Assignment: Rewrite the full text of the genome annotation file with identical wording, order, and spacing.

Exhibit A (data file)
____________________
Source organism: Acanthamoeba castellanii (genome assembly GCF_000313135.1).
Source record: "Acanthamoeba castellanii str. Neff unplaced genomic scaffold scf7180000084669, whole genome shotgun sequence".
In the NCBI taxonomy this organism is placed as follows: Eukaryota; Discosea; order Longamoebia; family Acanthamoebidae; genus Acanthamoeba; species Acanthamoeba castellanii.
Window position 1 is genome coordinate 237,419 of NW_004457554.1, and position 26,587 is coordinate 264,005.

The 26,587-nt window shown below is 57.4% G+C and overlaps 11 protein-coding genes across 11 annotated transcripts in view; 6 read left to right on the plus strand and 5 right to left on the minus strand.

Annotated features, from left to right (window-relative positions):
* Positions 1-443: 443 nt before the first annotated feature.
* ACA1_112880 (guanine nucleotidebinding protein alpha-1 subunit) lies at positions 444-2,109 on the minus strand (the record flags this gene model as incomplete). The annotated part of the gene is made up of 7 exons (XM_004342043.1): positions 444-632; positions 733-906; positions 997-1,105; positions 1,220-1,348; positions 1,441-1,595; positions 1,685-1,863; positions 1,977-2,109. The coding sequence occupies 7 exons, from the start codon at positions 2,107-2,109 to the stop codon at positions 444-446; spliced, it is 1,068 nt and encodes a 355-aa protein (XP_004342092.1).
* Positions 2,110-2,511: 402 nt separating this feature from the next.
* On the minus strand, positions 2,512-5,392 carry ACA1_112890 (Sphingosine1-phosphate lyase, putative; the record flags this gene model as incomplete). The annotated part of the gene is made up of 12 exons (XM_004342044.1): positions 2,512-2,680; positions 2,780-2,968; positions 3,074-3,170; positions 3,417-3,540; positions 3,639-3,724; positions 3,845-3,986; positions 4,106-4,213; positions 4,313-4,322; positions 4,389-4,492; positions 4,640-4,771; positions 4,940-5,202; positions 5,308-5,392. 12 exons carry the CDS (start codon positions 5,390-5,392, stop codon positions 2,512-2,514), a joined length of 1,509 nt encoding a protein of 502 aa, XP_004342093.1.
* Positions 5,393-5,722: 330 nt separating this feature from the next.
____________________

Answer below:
Source organism: Acanthamoeba castellanii (genome assembly GCF_000313135.1).
Source record: "Acanthamoeba castellanii str. Neff unplaced genomic scaffold scf7180000084669, whole genome shotgun sequence".
In the NCBI taxonomy this organism is placed as follows: Eukaryota; Discosea; order Longamoebia; family Acanthamoebidae; genus Acanthamoeba; species Acanthamoeba castellanii.
Window position 1 is genome coordinate 237,419 of NW_004457554.1, and position 26,587 is coordinate 264,005.

The 26,587-nt window shown below is 57.4% G+C and overlaps 11 protein-coding genes across 11 annotated transcripts in view; 6 read left to right on the plus strand and 5 right to left on the minus strand.

Annotated features, from left to right (window-relative positions):
* Positions 1-443: 443 nt before the first annotated feature.
* ACA1_112880 (guanine nucleotidebinding protein alpha-1 subunit) lies at positions 444-2,109 on the minus strand (the record flags this gene model as incomplete). The annotated part of the gene is made up of 7 exons (XM_004342043.1): positions 444-632; positions 733-906; positions 997-1,105; positions 1,220-1,348; positions 1,441-1,595; positions 1,685-1,863; positions 1,977-2,109. The coding sequence occupies 7 exons, from the start codon at positions 2,107-2,109 to the stop codon at positions 444-446; spliced, it is 1,068 nt and encodes a 355-aa protein (XP_004342092.1).
* Positions 2,110-2,511: 402 nt separating this feature from the next.
* On the minus strand, positions 2,512-5,392 carry ACA1_112890 (Sphingosine1-phosphate lyase, putative; the record flags this gene model as incomplete). The annotated part of the gene is made up of 12 exons (XM_004342044.1): positions 2,512-2,680; positions 2,780-2,968; positions 3,074-3,170; positions 3,417-3,540; positions 3,639-3,724; positions 3,845-3,986; positions 4,106-4,213; positions 4,313-4,322; positions 4,389-4,492; positions 4,640-4,771; positions 4,940-5,202; positions 5,308-5,392. 12 exons carry the CDS (start codon positions 5,390-5,392, stop codon positions 2,512-2,514), a joined length of 1,509 nt encoding a protein of 502 aa, XP_004342093.1.
* Positions 5,393-5,722: 330 nt separating this feature from the next.